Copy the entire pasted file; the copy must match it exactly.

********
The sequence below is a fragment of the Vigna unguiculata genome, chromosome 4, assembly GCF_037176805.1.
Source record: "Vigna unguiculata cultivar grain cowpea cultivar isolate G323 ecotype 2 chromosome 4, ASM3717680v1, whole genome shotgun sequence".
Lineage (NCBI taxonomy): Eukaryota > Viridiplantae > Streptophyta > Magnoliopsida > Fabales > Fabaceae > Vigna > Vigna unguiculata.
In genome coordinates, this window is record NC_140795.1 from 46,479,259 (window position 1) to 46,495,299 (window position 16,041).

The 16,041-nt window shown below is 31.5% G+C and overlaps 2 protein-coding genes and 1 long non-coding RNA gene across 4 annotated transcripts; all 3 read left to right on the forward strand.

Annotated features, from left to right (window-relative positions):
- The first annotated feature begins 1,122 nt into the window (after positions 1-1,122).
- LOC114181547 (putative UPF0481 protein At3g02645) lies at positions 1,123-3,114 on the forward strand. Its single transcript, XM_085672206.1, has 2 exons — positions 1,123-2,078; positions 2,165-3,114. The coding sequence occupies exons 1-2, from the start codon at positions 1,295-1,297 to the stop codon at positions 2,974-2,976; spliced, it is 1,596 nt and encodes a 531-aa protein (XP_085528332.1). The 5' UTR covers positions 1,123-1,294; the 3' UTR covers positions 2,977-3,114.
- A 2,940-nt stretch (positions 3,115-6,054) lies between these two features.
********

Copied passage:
The sequence below is a fragment of the Vigna unguiculata genome, chromosome 4, assembly GCF_037176805.1.
Source record: "Vigna unguiculata cultivar grain cowpea cultivar isolate G323 ecotype 2 chromosome 4, ASM3717680v1, whole genome shotgun sequence".
Lineage (NCBI taxonomy): Eukaryota > Viridiplantae > Streptophyta > Magnoliopsida > Fabales > Fabaceae > Vigna > Vigna unguiculata.
In genome coordinates, this window is record NC_140795.1 from 46,479,259 (window position 1) to 46,495,299 (window position 16,041).

The 16,041-nt window shown below is 31.5% G+C and overlaps 2 protein-coding genes and 1 long non-coding RNA gene across 4 annotated transcripts; all 3 read left to right on the forward strand.

Annotated features, from left to right (window-relative positions):
- The first annotated feature begins 1,122 nt into the window (after positions 1-1,122).
- LOC114181547 (putative UPF0481 protein At3g02645) lies at positions 1,123-3,114 on the forward strand. Its single transcript, XM_085672206.1, has 2 exons — positions 1,123-2,078; positions 2,165-3,114. The coding sequence occupies exons 1-2, from the start codon at positions 1,295-1,297 to the stop codon at positions 2,974-2,976; spliced, it is 1,596 nt and encodes a 531-aa protein (XP_085528332.1). The 5' UTR covers positions 1,123-1,294; the 3' UTR covers positions 2,977-3,114.
- A 2,940-nt stretch (positions 3,115-6,054) lies between these two features.